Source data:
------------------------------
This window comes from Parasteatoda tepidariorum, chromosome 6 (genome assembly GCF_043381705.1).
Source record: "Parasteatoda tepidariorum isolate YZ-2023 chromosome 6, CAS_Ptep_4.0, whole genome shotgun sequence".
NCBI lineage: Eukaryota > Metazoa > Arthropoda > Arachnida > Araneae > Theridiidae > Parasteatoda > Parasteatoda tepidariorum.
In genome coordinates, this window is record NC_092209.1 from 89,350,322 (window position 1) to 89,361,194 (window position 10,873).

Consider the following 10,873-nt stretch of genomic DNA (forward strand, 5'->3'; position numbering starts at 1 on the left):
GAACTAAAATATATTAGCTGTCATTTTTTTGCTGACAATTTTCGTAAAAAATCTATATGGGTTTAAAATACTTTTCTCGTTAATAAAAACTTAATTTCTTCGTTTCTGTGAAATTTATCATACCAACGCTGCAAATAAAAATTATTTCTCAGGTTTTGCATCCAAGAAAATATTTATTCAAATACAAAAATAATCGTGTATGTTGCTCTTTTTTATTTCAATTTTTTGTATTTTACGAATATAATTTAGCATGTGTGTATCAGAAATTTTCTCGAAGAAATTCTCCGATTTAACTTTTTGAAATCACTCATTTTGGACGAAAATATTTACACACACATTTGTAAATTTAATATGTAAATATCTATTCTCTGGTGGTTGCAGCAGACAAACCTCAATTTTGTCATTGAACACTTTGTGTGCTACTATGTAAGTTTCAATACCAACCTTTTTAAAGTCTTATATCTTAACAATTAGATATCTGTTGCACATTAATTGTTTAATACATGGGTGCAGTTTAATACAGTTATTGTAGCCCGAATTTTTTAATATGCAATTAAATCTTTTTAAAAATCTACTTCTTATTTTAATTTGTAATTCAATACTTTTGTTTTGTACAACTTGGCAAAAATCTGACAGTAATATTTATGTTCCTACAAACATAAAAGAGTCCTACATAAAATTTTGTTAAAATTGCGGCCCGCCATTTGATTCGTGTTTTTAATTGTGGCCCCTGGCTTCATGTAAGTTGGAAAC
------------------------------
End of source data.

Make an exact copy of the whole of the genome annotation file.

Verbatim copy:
This window comes from Parasteatoda tepidariorum, chromosome 6 (genome assembly GCF_043381705.1).
Source record: "Parasteatoda tepidariorum isolate YZ-2023 chromosome 6, CAS_Ptep_4.0, whole genome shotgun sequence".
NCBI lineage: Eukaryota > Metazoa > Arthropoda > Arachnida > Araneae > Theridiidae > Parasteatoda > Parasteatoda tepidariorum.
In genome coordinates, this window is record NC_092209.1 from 89,350,322 (window position 1) to 89,361,194 (window position 10,873).

Consider the following 10,873-nt stretch of genomic DNA (forward strand, 5'->3'; position numbering starts at 1 on the left):
GAACTAAAATATATTAGCTGTCATTTTTTTGCTGACAATTTTCGTAAAAAATCTATATGGGTTTAAAATACTTTTCTCGTTAATAAAAACTTAATTTCTTCGTTTCTGTGAAATTTATCATACCAACGCTGCAAATAAAAATTATTTCTCAGGTTTTGCATCCAAGAAAATATTTATTCAAATACAAAAATAATCGTGTATGTTGCTCTTTTTTATTTCAATTTTTTGTATTTTACGAATATAATTTAGCATGTGTGTATCAGAAATTTTCTCGAAGAAATTCTCCGATTTAACTTTTTGAAATCACTCATTTTGGACGAAAATATTTACACACACATTTGTAAATTTAATATGTAAATATCTATTCTCTGGTGGTTGCAGCAGACAAACCTCAATTTTGTCATTGAACACTTTGTGTGCTACTATGTAAGTTTCAATACCAACCTTTTTAAAGTCTTATATCTTAACAATTAGATATCTGTTGCACATTAATTGTTTAATACATGGGTGCAGTTTAATACAGTTATTGTAGCCCGAATTTTTTAATATGCAATTAAATCTTTTTAAAAATCTACTTCTTATTTTAATTTGTAATTCAATACTTTTGTTTTGTACAACTTGGCAAAAATCTGACAGTAATATTTATGTTCCTACAAACATAAAAGAGTCCTACATAAAATTTTGTTAAAATTGCGGCCCGCCATTTGATTCGTGTTTTTAATTGTGGCCCCTGGCTTCATGTAAGTTGGAAAC